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Please note that Madison's acting headmaster was removed only after the Justice department began an investigation into credit fraud. He had passed BPS screening even though he had domestic and drug trafficking charges. The not-so-funny irony is that the cocaine he was transporting from Huston turned out to be fake. All around bad job.

Nancy is right about OB, and there is lots of conversation around the direction the school will take. While it is characterized as a Math and Science exam school, students are not solely selected on the basis of proficiency in those areas. More importantly, the majority of students do not select OB on the basis of wanting to enter STEM professions.

Remember that it has been one year since UHub broke the story of a around OB's headmaster, Dr. Rodney Peterson. In the time since Dr. Peterson resigned, there has not been a replacement headmaster for O'Bryant.

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Boston students who are not going to be lawyers, doctors or thieves have no school to attend where they can learn a trade. Where do you go if you want to become a carpenter, plumber, sheet-metal worker, electrician, or mason? Somebody needs to step up and become the next trade-person to work on all these luxury condos.
It's no wonder at all the construction sites around Boston, all you see are vehicles with NH and Me license plates.

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Who would anyone want to work a trade these days when you can get a shitty degree from a mediocre university [heavily subsidized by the federal government, i.e. The Taxpayers], and spend your life working in the 'service' industry, with flat or declining real wages? You get to dress up, where a tie, look important and 'professional'! People will respect you! 'Trades' are lower class jobs, sir. You run the possibility of getting your hands dirty [clutch the pearls!], and your kids will be embarrassed to tell their friends what their mom/dad do for a living:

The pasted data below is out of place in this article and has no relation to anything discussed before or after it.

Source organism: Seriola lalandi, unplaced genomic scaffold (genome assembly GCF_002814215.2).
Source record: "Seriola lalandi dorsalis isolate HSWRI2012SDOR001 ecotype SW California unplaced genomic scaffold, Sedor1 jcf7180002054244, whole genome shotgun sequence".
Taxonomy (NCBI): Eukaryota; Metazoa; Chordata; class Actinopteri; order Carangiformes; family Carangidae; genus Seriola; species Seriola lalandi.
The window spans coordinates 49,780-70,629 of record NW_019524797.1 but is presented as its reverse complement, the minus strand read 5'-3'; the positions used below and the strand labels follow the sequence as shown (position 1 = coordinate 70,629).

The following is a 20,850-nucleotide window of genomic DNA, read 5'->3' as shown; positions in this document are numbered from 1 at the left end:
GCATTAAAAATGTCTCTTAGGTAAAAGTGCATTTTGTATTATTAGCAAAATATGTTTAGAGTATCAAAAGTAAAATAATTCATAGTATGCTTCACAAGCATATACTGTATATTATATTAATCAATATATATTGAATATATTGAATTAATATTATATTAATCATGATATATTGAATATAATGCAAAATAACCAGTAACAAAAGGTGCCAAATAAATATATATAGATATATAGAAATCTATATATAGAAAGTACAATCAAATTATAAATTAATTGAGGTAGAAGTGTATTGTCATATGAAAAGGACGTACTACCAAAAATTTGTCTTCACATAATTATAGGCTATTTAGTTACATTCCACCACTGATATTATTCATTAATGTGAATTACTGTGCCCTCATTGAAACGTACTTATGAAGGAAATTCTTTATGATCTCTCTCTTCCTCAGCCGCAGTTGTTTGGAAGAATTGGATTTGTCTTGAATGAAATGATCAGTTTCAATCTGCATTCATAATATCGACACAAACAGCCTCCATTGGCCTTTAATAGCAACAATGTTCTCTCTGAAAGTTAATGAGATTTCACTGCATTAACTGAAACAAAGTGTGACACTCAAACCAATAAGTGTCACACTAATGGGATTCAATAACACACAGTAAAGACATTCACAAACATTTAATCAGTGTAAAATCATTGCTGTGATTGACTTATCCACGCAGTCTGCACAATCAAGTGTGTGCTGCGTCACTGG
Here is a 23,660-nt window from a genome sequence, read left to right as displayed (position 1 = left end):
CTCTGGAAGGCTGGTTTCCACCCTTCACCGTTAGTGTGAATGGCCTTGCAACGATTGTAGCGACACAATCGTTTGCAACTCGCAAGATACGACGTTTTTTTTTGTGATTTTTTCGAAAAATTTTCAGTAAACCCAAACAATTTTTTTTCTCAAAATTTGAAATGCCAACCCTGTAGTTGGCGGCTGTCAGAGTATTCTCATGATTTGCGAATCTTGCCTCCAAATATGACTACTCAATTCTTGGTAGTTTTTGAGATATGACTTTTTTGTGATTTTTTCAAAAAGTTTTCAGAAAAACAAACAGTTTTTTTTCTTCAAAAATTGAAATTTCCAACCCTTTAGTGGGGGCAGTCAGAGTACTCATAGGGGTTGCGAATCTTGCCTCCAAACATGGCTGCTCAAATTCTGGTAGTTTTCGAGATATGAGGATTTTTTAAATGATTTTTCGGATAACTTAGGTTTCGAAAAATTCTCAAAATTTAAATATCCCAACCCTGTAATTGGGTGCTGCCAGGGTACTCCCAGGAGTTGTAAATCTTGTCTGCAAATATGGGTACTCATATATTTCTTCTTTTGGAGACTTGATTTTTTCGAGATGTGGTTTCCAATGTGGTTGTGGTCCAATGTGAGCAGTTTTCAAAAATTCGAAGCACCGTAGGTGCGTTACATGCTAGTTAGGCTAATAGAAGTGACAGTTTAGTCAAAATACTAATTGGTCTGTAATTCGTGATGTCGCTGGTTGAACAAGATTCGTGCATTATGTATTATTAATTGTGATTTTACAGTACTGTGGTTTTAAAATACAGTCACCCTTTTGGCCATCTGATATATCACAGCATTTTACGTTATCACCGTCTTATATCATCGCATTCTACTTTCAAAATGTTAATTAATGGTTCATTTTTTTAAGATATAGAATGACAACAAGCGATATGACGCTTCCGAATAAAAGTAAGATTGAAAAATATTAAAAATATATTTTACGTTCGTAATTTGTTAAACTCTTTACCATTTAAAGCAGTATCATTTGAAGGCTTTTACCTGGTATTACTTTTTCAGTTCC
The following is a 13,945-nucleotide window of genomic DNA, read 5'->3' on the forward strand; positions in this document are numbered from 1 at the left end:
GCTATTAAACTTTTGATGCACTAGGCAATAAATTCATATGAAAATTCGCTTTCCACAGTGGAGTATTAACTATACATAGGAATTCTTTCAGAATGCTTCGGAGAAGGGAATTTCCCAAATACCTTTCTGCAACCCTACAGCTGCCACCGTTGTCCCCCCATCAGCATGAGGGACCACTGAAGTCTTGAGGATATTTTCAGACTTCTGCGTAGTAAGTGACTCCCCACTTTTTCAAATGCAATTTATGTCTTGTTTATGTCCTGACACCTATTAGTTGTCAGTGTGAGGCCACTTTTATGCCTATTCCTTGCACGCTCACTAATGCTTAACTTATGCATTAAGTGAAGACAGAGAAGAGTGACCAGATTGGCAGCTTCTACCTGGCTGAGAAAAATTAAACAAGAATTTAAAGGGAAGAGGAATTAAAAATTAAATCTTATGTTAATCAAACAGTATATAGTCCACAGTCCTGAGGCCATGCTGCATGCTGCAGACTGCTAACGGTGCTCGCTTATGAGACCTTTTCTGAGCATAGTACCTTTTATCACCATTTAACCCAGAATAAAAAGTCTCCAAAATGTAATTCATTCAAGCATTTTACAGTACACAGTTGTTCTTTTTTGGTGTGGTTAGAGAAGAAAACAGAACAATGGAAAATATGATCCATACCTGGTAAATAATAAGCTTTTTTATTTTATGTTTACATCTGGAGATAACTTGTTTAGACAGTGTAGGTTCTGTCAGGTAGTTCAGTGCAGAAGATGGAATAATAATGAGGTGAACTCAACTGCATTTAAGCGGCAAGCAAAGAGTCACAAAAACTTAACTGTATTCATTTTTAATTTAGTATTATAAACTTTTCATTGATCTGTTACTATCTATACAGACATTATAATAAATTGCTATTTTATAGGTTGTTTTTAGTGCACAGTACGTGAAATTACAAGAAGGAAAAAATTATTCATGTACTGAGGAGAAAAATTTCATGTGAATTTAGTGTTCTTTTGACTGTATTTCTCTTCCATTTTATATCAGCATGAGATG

Little Josh: Hey Jake, my dad has a college degree and works as a professional in the service industry. He makes $75,000./year. So what does your dad do?

Little Jake: My dad is a plumber,Josh. He makes over $150,000/year.

Little Josh: Oh. That's OK, I guess. But my dad says guys without college degrees are losers.

Sarcasm off.

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Boston has been killing off its trade schools since the 1960s and unions don't want more qualified tradespeople out there, particularly if they aren't union members, because it leads to competition in wages. Even with all of that there is still a shortage of skilled tradespeople. The skills and work ethic today is no where near what it was prior the 1950s. What used to be considered a fully competent skill set is now often reserved to the guys which have a good 30 years under their belts. Kids these days don't gain the skills in school, from their days, and from their hobbies like they used to to accumulate the muscle memory, discipline, and overall thought process of being a true craftsmen when it comes to work in the trades.

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When I went there nobody went to class, we all just walked the hallways all day.